Ceaseless practice


This an an approximation of a talk I gave on May 31, 2017 at Bright Sea Zen, the sangha led by my dear friend, Kate Hartland.

“The meaning of zazen, the enlightenment and liberation of all living beings, is not brought forth by the power of personal effort and is not brought forth by the power of some other.  Zazen doesn’t start when we start making effort, doesn’t stop when we stop.

We can’t do it by ourselves, and nobody else can do it for us.”

From “Guidance in Shikintaza,” by Reb Anderson

I want to use this passage from one of our chants tonight to talk about the notion of ceaseless practice.

The universe practices ceaselessly.  Everything that’s happening right here, now – everything that’s happening everywhere – is the universe’s practice.  The universe is universing.  This is Buddha’s practice. It is Buddha nature expressing itself.

Buddha nature expresses itself ceaselessly.  The universe practices ceaselessly. E ndlessly flows forth; erupts; gives its all; gives it all up for the sake of . . . giving it all up.

Kate and I just had a nice visit at her house before our sit.  She definitely delivered on her promise to make a wicked grilled cheese sandwich.  The sandwich and time with her were a real treat, yet the main event was a tour of Kate’s beautiful garden.  Kate is an avid gardener, as I suspect you know.  I’ve always appreciated and admired the way so much of her teaching is inspired by what nature teaches her.

Kate’s garden is radiant now.  Many of the flowers are erupting.  The universe erupting as Kate’s flowers.

And, later in the year, when the flowers die, their death is the universe erupting, too.

It’s the same with us.  Each of us is the universe universing.  We are flowers blooming. Our lives – our thoughts, speech and action – are the universe erupting.  And our deaths are the universe erupting, too.

And, yet, many of us, much of the time, don’t seem to regard our lives this way.  We have this gnawing sense of separateness, of isolation, of not-okayness.  And we often, in more or less unconscious ways, respond anxiously to this sense, and often in ways that tend to compound it.  We take refuge in thought, speech or conduct, in situations we create or gravitate toward, that are about escaping from the here-and-now.  That aren’t about nearness to it and intimacy with it.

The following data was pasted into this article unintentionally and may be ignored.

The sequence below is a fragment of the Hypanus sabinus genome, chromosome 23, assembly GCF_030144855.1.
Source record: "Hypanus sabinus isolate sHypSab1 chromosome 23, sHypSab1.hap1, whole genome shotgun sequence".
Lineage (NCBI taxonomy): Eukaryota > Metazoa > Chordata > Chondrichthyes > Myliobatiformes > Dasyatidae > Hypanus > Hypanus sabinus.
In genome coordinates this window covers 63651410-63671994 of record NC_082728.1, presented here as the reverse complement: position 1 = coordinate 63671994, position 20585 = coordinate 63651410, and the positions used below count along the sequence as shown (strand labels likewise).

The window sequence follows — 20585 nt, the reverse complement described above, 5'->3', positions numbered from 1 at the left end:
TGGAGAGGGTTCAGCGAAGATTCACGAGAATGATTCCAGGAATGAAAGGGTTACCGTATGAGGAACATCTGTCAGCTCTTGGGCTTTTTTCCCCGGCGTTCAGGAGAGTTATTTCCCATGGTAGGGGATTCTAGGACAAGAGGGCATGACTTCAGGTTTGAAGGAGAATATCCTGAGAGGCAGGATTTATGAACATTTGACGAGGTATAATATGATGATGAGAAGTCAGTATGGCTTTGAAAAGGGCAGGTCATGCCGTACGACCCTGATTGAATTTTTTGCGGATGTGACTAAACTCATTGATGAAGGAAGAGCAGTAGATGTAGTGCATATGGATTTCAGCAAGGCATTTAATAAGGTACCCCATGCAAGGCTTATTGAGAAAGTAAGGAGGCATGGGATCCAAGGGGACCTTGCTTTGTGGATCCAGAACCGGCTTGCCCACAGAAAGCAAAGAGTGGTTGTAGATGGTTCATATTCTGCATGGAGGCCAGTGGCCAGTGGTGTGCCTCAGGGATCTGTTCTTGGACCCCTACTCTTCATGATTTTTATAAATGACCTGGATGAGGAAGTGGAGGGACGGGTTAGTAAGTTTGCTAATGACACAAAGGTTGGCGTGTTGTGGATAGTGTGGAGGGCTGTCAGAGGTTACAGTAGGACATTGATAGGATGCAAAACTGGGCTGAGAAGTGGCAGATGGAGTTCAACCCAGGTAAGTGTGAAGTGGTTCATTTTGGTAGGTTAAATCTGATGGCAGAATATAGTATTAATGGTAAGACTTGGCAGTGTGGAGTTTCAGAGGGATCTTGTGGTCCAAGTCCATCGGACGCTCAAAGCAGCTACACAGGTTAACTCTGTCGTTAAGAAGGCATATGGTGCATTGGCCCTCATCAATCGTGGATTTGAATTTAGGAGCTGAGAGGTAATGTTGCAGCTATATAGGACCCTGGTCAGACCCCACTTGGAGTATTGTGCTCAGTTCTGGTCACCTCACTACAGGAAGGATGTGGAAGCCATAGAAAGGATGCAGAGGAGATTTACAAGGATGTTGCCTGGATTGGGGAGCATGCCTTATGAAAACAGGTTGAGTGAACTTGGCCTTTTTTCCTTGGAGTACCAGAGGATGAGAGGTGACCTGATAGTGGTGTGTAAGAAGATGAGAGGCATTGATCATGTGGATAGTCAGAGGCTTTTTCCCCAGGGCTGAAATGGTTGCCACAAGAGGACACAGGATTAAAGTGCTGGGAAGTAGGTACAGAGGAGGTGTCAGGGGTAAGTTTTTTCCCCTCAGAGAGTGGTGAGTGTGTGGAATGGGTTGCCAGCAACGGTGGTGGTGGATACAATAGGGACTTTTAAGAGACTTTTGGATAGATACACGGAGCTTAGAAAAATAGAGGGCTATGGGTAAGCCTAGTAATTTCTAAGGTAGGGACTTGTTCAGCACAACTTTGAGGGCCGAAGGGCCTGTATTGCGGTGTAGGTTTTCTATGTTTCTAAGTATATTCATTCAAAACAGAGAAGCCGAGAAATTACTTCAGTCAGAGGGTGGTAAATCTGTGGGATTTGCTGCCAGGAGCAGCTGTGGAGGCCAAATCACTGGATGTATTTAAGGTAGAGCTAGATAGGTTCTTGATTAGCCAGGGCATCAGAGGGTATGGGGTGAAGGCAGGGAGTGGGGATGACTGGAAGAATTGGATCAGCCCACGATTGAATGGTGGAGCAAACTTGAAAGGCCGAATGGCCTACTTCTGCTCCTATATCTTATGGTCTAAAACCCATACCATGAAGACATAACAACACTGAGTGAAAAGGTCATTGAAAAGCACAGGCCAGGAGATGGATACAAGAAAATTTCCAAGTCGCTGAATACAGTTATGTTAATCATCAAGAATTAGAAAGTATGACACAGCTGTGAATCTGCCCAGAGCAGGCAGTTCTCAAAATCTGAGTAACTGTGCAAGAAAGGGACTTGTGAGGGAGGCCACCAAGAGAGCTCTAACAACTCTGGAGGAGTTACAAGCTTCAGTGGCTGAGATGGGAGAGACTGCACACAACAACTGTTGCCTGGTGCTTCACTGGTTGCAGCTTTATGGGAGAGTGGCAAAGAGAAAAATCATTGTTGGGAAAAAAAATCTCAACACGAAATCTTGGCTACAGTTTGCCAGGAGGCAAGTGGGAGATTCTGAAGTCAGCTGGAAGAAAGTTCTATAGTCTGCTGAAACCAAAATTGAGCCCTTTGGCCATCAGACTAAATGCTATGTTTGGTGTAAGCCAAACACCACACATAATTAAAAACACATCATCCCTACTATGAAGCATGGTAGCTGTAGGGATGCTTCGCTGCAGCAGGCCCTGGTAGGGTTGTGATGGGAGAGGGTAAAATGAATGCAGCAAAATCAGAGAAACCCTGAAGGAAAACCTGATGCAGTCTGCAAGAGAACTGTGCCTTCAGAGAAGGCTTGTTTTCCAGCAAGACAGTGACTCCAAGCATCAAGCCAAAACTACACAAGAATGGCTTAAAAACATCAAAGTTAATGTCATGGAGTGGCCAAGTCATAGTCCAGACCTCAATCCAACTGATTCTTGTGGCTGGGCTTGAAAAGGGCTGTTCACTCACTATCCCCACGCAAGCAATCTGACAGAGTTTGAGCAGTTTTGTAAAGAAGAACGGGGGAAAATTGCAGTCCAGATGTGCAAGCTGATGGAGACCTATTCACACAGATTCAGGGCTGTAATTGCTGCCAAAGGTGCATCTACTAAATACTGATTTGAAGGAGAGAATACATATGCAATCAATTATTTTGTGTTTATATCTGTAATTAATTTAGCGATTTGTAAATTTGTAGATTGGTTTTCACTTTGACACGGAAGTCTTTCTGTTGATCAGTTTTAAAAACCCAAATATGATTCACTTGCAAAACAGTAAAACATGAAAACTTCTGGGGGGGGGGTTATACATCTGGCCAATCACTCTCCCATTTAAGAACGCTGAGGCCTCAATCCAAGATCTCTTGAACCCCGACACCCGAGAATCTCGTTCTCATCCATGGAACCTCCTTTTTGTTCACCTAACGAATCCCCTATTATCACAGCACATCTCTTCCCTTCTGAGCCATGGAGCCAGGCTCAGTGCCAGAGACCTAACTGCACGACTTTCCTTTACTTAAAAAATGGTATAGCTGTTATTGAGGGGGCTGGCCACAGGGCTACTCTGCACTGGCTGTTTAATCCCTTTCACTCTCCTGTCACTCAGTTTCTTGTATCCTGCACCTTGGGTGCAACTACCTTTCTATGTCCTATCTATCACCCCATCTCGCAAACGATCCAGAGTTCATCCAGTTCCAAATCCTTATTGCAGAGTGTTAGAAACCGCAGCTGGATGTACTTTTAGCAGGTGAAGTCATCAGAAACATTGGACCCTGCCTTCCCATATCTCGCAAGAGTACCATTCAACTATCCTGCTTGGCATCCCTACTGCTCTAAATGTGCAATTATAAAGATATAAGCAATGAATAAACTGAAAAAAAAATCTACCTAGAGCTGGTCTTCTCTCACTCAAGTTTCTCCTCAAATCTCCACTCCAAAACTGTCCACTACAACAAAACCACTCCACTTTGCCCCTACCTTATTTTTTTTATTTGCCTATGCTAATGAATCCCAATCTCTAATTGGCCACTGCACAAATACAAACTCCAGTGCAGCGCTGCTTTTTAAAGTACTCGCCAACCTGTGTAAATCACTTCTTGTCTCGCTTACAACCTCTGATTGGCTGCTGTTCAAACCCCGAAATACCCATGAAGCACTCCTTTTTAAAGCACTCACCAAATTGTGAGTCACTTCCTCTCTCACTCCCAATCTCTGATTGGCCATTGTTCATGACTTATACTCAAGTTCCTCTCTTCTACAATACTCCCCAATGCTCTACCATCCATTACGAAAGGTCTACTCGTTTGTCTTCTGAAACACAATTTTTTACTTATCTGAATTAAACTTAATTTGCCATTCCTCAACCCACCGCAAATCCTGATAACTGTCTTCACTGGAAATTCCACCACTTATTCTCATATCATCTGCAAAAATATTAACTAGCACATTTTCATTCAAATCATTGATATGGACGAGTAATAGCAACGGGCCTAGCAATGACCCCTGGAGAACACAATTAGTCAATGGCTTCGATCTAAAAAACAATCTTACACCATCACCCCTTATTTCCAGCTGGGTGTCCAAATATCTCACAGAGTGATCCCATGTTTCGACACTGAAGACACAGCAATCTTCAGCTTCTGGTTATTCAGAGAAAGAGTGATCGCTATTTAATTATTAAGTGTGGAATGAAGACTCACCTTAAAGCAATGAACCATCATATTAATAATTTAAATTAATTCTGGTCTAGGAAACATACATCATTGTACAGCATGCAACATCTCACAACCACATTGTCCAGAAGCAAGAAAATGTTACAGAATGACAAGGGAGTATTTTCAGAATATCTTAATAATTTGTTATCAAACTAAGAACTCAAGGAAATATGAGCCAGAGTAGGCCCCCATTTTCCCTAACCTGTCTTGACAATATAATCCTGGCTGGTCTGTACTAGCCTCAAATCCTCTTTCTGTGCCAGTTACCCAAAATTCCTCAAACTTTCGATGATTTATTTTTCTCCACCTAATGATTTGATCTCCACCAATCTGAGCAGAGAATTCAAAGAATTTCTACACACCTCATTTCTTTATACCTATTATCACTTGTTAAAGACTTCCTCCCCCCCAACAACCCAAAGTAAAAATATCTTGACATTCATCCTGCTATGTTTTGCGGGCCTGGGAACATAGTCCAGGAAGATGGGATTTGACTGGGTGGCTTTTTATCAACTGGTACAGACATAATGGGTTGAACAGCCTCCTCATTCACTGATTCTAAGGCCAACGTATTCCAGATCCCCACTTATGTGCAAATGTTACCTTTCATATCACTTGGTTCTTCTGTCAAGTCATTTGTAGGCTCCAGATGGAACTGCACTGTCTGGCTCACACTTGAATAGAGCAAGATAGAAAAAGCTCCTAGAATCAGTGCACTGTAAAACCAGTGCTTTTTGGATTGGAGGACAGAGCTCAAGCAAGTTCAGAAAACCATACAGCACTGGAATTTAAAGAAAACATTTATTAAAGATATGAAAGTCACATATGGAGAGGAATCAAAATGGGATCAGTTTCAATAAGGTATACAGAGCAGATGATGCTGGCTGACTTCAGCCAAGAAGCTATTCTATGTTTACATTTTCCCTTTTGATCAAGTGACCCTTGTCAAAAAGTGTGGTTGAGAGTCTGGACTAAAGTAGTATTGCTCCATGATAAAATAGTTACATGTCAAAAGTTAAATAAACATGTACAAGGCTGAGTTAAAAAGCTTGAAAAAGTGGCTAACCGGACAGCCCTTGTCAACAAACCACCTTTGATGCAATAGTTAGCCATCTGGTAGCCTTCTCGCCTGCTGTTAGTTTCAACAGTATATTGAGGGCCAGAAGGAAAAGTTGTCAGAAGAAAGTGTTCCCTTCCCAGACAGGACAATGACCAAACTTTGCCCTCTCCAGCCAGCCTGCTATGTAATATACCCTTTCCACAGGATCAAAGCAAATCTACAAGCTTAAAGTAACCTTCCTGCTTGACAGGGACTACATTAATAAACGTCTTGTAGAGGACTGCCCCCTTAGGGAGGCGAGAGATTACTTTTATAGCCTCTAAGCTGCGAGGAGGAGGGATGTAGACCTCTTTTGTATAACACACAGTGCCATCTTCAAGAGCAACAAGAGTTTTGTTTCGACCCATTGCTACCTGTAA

Why is this?  I don’t know. In some religious worldviews, it’s a mark of our fallen nature.  In some, it’s a pathology; a kind of sickness.

I’m more inclined to see it in the spirit of what Zen types call the “samadhi of play.”  Why shouldn’t the one wish to flow forth and know itself in the many; in and as myriad dharmas, “the 10,000 things”; as you and me?  And why shouldn’t the many, why shouldn’t you and I, truly feel distinct and separate, with the twinge of discomfort that entails (even as it also creates opportunities for joy).  And why shouldn’t all delight in discovering, and constantly rediscovering, oneness-in-manyness and the boundless love manifested in and generated through all this?

But these are just ideas, and, so far as I can tell, the universe universing doesn’t seem to be dependent upon my own or anyone else’s ideas about it.

This is the “we can’t do it for ourselves” part.  We can’t do it for ourselves, because it’s already done.  From this perspective, there’s nothing at all to do. Polishing ourselves – trying to be wiser, more virtuous, more spiritual; shinier, newer or whatever – it’s all futile from this perspective.  This is a come-as-you-are universe.  The universe goes on erupting, despite and as our efforts, whatever our efforts may or may not be.

So why practice?  We practice because of the opportunity it provides to become more and more aware of the universe universing, and to discover ourselves as participants in the universe universing.  It helps us not to resist our participation, just as we are here and now.  To attune.  Zazen tends to help us attune.

This is the “nobody else can do it for us” part.  Nobody else can live our lives, and nobody else can sit for us. Nobody else can practice for us.

Sitting is optional . . . we’re part of it all, no matter what, and the universe goes on practicing as me, whether or not I sit.  Yet this attunement, this particular quality of willing participation, can matter so much personally and collectively.  So much individual and collective suffering is attributable to our resistance; to our attempts to take refuge in someplace other than this.  Someplace we think promises something more.

The quality of our lives – our thought, speech and actions – may begin to change as we attune.  The universe goes on erupting despite our efforts and as our efforts, no matter what, but we do have agency.  We participate.  We have the ability to influence the universe erupting as our efforts.

So what we realize from our practice is simply that we are part of the universe’s ceaseless practice.  We realize that we are already home.  That we are practicing ceaselessly, too.

This isn’t exactly a destination, at least not in the way we’re accustomed to thinking about destinations.  The universe’s practice is completely open-ended.  And our practice must take on this open-ended quality, too.